Pretending To Have A Scoop, The New York Times Is Again Failing Its Readers

@LucianKTruscott
Pretending To Have A Scoop, The New York Times Is Again Failing Its Readers

Maggie Haberman

The New York Times on Tuesday published what it professes is The Great Summing Up of the horrors likely to be visited upon us by a second term of Donald Trump in the White House. The Washington Post did this story before, in early November: “Trump and allies plot revenge, Justice Department control in a second term.” Now the Times has come along with, ”How Trump Plans to Wield Power in 2025: What We Know.” Both stories discuss Trump’s plans to “go after” the Biden family and his other political opponents, but the Times story does it as if this is actually news on December 26, 2023.

In fact, the story covers Trump’s outrageous plans for a second term as if it’s breaking news, from his threat to round up thousands of immigrants and put them in detention camps built by the military using Defense Department funds, to his scheme to install Trump loyalists throughout the government, including in the civil service.

The Times does come up with one area not covered in the Post November story, the likelihood that Trump will pull the U.S. out of NATO, “retreat from Europe,” and instead use American military power against gangs in Mexico. That much in the Times story is more or less new, based, I suspect, on the reluctance by his slavish munchkins among House Republicans to pass aid for Ukraine before they departed Washington for the comfy confines of their respective districts back home.

It's all a bit ass-coverish, a Boxing Day story attempting to put all in one place a scary scenario that simply echoes the alarms first sounded by their rival 200 miles to the south in Washington D.C.

The most interesting and alarming thing about the Times story today is to be found in a little aside in a section explaining that it is based on what Trump has said during his campaign, on his website, and interviews with “campaign advisers, including some who spoke with The New York Times at the request of the campaign.” You could write this last little gem off to political reporters’ braggadocio, showing us how much access they have, except for the fact that the story’s authors include the likes of Maggie Haberman and Charlie Savage, both of whom seem to wear their monikers as so-called “Trump whisperers” with pride. It’s as if the two of them, with the able assistance of the third reporter on the by-line, Jonathan Swan, want us to know that their reporting isn’t based on second-hand tattle-tailing of disgruntled former campaign staff but on access they alone have that comes from inside Trump’s tropical Berchtesgaden Eagles Nest in Palm Beach.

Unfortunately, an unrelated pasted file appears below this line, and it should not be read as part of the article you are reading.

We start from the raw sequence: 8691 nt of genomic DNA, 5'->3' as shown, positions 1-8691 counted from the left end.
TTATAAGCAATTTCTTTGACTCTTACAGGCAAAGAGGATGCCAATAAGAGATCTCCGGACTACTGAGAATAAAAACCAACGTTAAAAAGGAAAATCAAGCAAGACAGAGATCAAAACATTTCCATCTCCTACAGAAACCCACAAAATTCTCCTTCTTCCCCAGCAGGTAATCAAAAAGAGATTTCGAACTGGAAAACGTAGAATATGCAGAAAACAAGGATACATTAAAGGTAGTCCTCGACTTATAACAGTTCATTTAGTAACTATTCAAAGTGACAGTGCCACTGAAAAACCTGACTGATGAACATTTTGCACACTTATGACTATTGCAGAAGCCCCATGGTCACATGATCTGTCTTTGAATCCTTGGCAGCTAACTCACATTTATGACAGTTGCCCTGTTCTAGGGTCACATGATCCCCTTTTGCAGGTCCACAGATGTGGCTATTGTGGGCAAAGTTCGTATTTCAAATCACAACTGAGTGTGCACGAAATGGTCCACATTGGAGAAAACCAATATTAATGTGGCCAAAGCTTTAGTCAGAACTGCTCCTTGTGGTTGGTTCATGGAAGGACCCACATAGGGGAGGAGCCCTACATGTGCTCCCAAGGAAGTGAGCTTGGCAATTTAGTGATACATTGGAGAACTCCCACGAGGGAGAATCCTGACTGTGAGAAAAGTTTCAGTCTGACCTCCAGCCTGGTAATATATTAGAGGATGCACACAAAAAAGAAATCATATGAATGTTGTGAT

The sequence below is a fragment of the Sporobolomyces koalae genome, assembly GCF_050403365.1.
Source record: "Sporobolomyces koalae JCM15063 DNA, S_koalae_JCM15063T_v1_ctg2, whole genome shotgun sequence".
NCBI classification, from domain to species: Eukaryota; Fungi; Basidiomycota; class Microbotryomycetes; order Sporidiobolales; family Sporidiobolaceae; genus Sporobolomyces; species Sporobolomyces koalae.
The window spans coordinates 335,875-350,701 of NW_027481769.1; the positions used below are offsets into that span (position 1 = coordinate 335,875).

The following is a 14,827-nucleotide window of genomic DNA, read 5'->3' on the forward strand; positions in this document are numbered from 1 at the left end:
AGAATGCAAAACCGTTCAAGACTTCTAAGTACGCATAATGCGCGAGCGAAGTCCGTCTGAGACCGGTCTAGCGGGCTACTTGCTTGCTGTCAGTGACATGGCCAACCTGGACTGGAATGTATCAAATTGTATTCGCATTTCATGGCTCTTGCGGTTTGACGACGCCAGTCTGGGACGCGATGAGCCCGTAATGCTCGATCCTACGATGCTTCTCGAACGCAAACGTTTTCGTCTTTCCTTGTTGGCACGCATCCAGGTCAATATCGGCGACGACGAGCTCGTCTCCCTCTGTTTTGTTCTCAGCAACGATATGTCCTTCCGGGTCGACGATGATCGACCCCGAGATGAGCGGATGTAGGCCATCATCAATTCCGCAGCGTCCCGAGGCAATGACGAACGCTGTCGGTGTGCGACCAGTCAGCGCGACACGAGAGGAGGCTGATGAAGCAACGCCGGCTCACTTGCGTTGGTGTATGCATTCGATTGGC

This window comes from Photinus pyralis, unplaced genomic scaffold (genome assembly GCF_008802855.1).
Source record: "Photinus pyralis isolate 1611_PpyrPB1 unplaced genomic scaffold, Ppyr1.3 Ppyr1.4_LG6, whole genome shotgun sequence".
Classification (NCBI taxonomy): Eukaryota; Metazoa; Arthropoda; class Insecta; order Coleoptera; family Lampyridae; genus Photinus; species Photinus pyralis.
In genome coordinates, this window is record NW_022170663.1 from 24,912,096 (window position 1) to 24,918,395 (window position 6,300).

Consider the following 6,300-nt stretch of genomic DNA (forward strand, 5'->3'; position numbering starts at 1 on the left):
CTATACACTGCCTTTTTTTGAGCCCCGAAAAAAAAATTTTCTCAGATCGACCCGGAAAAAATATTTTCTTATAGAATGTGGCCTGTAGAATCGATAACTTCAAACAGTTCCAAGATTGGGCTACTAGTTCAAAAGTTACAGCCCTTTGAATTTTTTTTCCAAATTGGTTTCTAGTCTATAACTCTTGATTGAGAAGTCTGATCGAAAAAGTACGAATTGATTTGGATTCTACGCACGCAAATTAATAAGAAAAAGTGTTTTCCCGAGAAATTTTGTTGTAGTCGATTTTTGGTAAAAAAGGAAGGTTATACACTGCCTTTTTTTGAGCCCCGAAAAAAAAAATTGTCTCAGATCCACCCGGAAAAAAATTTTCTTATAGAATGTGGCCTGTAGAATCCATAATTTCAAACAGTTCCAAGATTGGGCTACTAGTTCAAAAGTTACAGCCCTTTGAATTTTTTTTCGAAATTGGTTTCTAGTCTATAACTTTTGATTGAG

I am usually thankful for any juicy nugget I can get about Donald Trump and his authoritarian stratagems, but this kind of inside-baseball nonsense in a story that sums up Trump’s plans to jettison democracy in favor of a Hitlerian dreamscape that pretends only the New York Times can accurately report is as unseemly as it is childish.

There is a nah-nah-nah quality about the Times coverage of Trump at this point that is downright obnoxious. The so-called newspaper of record is covering this wannabe autocrat as if his plans to dismantle democratic norms, throw away the rule of law, and ignore any sort of restraints on his power, including those that might be imposed by the courts, as if they are just more policy positions. They’re treating the masterplan conceived of by the Heritage Foundation as just another political white paper, rather than the dark cloud over our way of governance that it is.

The Times, with all its resources, should not be relying on the Trump-whisperer troika to sum things up for us every once in a while, but rather assign one team of reporters on Trump’s mini-Eichmann, Stephen Miller, another team on his obvious profit-making from wholesale violation of campaign spending laws, and yet another team on what his pal Vladimir Putin is doing this time to flood social media with Russian-bot accounts promoting the man he has already said he would like to see elected president.

As with all things Trump, nearly all the corruption in his campaign is right out in the open. At one rally after another, he’s reveling in “lock him up” chants promising that he will break one law after another beginning with the moment he takes the oath if he is elected.

In the 2016 campaign, the Times devoted thousands of inches to garbage like Hillary’s emails and Russian-generated lies promoted by people like Roger Stone, who served as a kind of backstage Roy Cohn to Trump after he was publicly ousted from the Trump campaign in a fake dispute established just so Trump could put distance between himself, his campaign, and Stone.

This time, the Times is pounding the bongo drum of inflation that doesn’t exist, an economy that Trump says is failing, which the Times loyally reports every time that lie comes out of his mouth, and polls that are beneficial to one person every time the Times headlines them.

As with its previous coverage of Trump, it’s all about emphasis, and the New York Times is failing again on that score nearly every day, the knowing murmurs of the whisper-troika notwithstanding.

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